DOH: Presymptomatic infection possible
MANILA, Philippines — After a local outbreak of the new coronavirus disease (COVID-19) was reported in March, the public has repeatedly called on the Department of Health (DOH) to conduct mass testing, especially since there were reported instances of patients turning out to be positive despite showing no symptoms.
For months, the DOH stayed firm that its testing strategy was to prioritize those who were symptomatic and those who were most at risk. But as the country’s testing capacity increased, the DOH said it would cover even asymptomatic persons, if they had visited other countries or an area where there is community transmission of the virus or was exposed to a confirmed case.
But what does the current available evidence really say about asymptomatic transmission? Is it really possible to catch the infection from someone who does not show any symptom related to COVID-19?
In April, the World Health Organization (WHO) said in a report that while “there has been no documented asymptomatic transmission,” it was possible that it could still occur.
“There are few reports of laboratory-confirmed cases who are truly asymptomatic. Asymptomatic cases have been reported as part of contact tracing efforts in some countries,” the WHO said.
But as scientists better understand the disease, which originated in Wuhan, capital of China’s central Hubei province, Health Undersecretary Maria Rosario Vergeire on Thursday said there was emerging evidence showing instances when the virus could be spread by “presymptomatic” individuals, or those whose symptoms have yet to manifest.
“So experts had been saying on these recent [pieces of] evidence that presymptomatic transmission really occurs, and usually have the highest viral load, one to three days before the onset of symptoms,” Vergeire said.
“Because of evolving evidence, we found out that those asymptomatic [cases] are actually presymptomatic,” she added.
Vergeire explained that positive cases are often thought to be asymptomatic because the patients themselves may have had “very mild symptoms which they didn’t notice.” These may include a slight fever, headache or sore throat.
“Sometimes, it’s unnoticeable. Sometimes people just ignore the slight sore throat or headache, which may already be the presymptomatic, or mild symptoms of the symptomatic stage of COVID-19,” she said.
‘Most efficient’ transmitter
In the country, nearly all of the confirmed COVID-19 cases are mild or reported to be asymptomatic. In the latest data it released on Thursday, the DOH said 94 percent of the more than 15,000 active cases were mild, while 5 percent were listed as asymptomatic.
Dr. Anna Ong-Lim, the immediate past president of the Pediatric Infectious Disease Society of the Philippines, stressed that the public should remember that those with symptoms remain to be the “most efficient transmitter” of SARS-CoV-2, the virus that causes COVID-19.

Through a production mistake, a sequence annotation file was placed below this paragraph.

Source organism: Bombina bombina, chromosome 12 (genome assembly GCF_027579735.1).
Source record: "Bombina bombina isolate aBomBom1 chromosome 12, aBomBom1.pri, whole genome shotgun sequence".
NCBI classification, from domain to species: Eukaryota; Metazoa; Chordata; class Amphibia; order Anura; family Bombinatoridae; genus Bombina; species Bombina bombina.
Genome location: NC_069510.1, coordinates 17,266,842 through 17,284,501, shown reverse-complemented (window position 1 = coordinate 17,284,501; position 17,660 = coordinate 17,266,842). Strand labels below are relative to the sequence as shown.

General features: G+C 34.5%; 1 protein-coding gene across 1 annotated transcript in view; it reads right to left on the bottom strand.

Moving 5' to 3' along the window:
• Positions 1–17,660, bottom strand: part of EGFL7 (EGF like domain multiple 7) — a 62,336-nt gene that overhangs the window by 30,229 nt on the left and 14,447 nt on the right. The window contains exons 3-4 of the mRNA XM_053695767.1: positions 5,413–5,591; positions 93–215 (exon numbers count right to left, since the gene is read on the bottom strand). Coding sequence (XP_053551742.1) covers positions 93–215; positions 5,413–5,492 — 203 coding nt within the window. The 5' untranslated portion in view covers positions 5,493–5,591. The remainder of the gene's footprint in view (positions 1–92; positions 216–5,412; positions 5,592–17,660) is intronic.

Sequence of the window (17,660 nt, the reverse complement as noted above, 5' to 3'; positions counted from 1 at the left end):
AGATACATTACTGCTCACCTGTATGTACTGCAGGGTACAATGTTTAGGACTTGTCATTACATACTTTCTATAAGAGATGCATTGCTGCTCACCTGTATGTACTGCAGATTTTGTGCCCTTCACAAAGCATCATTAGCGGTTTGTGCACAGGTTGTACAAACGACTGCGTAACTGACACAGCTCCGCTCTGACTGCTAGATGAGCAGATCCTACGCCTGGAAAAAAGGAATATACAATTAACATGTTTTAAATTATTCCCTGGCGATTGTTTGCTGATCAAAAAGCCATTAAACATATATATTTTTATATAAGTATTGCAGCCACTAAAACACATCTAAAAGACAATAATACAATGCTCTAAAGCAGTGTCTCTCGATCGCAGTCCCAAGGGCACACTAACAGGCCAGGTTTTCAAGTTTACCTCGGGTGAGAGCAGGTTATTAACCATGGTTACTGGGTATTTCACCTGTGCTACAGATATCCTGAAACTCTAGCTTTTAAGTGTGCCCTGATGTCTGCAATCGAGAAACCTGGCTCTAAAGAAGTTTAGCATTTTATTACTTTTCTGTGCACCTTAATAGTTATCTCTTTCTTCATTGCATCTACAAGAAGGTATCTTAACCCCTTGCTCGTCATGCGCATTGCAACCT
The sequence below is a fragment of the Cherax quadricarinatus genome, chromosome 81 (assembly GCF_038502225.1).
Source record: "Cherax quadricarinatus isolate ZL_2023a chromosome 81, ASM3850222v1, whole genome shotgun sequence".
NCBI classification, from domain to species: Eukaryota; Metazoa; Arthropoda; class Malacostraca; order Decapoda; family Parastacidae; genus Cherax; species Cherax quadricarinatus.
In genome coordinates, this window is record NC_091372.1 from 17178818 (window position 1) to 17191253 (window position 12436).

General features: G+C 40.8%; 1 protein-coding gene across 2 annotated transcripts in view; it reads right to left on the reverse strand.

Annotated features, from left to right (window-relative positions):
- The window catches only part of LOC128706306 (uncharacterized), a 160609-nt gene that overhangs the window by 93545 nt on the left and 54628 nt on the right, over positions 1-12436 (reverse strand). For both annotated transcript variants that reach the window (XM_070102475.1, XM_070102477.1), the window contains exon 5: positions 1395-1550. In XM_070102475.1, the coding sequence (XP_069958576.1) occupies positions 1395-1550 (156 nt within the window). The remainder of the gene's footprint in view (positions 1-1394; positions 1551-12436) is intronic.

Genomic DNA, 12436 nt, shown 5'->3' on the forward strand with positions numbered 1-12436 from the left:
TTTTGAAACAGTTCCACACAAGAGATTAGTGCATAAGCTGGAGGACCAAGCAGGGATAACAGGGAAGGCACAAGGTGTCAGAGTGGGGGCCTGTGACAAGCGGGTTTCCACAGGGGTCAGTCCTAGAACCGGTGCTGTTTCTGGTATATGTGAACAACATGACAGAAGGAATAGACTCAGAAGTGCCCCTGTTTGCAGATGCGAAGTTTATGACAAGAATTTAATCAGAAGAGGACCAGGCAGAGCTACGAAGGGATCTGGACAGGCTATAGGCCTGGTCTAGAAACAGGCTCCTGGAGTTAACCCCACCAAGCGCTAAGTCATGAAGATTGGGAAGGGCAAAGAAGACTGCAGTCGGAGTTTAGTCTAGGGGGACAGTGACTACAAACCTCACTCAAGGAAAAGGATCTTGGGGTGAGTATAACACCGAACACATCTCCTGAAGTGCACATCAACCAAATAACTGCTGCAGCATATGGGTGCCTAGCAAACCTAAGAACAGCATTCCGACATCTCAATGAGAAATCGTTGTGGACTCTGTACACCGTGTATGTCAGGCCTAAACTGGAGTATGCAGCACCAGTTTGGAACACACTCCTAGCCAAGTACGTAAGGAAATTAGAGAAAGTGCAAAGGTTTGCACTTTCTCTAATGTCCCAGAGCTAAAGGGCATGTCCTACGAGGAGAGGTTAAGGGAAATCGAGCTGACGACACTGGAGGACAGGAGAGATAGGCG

She noted that based on studies, the rate of transmission from someone who is presymptomatic is “anywhere between 6 to 12 percent.”
“Yes [the possibility] is there, but it’s not as much infection as we could expect from someone who is already sick. We need to understand that not all who test positive are infectious. There is a difference between positivity and infectivity,” Lim said.
In a virtual press briefing, Dr. Maria Van Kerkhove, technical lead of WHO’s Health Emergencies Programme, said that a person with mild infection can remain positive for the virus for up to three weeks. Those with severe symptoms test positive under the polymerase chain reaction (PCR) test “for much longer,” the upper limit of which is yet to be determined.
“From what we know is that individuals who are from the mild end of the spectrum, from the time of symptom onset, the virus can be isolated from eight to nine days. The 10th day, [researchers] aren’t able to isolate the virus. So that gives us some clues about when a person may be more infectious and may be able to transmit to others,” Kerkhove said.
“We are also aware that asymptomatic cases can also be PCR positive for up to a week or so but we need more data to be able to characterize that well,” she added.
Recovered but still positive
According to Lim, because PCR tests are so reliable and highly sensitive, it is possible that someone will still test positive even if he is no longer infectious.
“There are patients who have already recovered but are still positive. This doesn’t mean that they are still infectious. [What is being picked up are] the fragments of the virus that are no longer infectious,” she said.
Vergeire noted that even with this development, what is crucial is to strengthen the current health measures being implemented—from surveillance to contact tracing and isolation of suspect cases.
“What is key is we are always able to isolate [cases] so that we can minimize the effect if ever [more of this] presymptomatic transmission occurs. And most importantly, of course, is the compliance to our minimum health standards,” she said.
The DOH on Saturday reported 714 new cases, pushing the national total to 21,340. Of the new cases, 350 were tested positive within the last three days—171 from Central Visayas and 104 from the National Capital Region.
The number of patients who had recovered climbed to 4,441 with the recovery of 111 more. The death toll rose to 994 after seven patients succumbed to the disease.
The Inquirer Foundation supports our healthcare frontliners and is still accepting cash donations to be deposited at Banco de Oro (BDO) current account #007960018860 or donate through PayMaya using this link .
Subscribe to INQUIRER PLUS to get access to The Philippine Daily Inquirer & other 70+ titles, share up to 5 gadgets, listen to the news, download as early as 4am & share articles on social media. Call 896 6000.